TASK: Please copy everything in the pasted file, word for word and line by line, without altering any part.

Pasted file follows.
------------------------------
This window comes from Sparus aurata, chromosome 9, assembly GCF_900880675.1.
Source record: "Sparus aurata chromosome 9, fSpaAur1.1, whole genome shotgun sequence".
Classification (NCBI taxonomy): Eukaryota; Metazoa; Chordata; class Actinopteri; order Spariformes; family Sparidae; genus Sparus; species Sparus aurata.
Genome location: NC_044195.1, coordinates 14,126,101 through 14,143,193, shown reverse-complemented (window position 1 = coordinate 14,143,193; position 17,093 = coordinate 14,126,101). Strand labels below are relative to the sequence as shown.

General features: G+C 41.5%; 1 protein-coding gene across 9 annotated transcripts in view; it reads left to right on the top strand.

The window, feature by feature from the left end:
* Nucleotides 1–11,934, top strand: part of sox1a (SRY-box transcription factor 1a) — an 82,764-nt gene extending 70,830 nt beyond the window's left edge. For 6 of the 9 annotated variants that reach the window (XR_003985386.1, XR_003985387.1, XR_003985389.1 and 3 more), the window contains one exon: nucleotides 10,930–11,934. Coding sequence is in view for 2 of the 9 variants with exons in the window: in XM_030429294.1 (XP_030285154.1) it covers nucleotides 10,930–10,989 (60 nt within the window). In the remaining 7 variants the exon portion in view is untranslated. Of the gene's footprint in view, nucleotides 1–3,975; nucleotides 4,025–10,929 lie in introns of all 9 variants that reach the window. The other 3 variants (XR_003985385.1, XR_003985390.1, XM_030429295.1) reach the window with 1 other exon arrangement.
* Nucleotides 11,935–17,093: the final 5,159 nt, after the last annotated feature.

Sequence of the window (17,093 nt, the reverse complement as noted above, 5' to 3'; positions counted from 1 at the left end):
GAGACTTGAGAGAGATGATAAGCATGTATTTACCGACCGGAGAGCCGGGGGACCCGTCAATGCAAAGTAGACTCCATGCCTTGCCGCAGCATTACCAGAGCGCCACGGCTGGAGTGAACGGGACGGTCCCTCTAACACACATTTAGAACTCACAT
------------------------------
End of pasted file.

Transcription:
This window comes from Sparus aurata, chromosome 9, assembly GCF_900880675.1.
Source record: "Sparus aurata chromosome 9, fSpaAur1.1, whole genome shotgun sequence".
Classification (NCBI taxonomy): Eukaryota; Metazoa; Chordata; class Actinopteri; order Spariformes; family Sparidae; genus Sparus; species Sparus aurata.
Genome location: NC_044195.1, coordinates 14,126,101 through 14,143,193, shown reverse-complemented (window position 1 = coordinate 14,143,193; position 17,093 = coordinate 14,126,101). Strand labels below are relative to the sequence as shown.

General features: G+C 41.5%; 1 protein-coding gene across 9 annotated transcripts in view; it reads left to right on the top strand.

The window, feature by feature from the left end:
* Nucleotides 1–11,934, top strand: part of sox1a (SRY-box transcription factor 1a) — an 82,764-nt gene extending 70,830 nt beyond the window's left edge. For 6 of the 9 annotated variants that reach the window (XR_003985386.1, XR_003985387.1, XR_003985389.1 and 3 more), the window contains one exon: nucleotides 10,930–11,934. Coding sequence is in view for 2 of the 9 variants with exons in the window: in XM_030429294.1 (XP_030285154.1) it covers nucleotides 10,930–10,989 (60 nt within the window). In the remaining 7 variants the exon portion in view is untranslated. Of the gene's footprint in view, nucleotides 1–3,975; nucleotides 4,025–10,929 lie in introns of all 9 variants that reach the window. The other 3 variants (XR_003985385.1, XR_003985390.1, XM_030429295.1) reach the window with 1 other exon arrangement.
* Nucleotides 11,935–17,093: the final 5,159 nt, after the last annotated feature.

Sequence of the window (17,093 nt, the reverse complement as noted above, 5' to 3'; positions counted from 1 at the left end):
GAGACTTGAGAGAGATGATAAGCATGTATTTACCGACCGGAGAGCCGGGGGACCCGTCAATGCAAAGTAGACTCCATGCCTTGCCGCAGCATTACCAGAGCGCCACGGCTGGAGTGAACGGGACGGTCCCTCTAACACACATTTAGAACTCACAT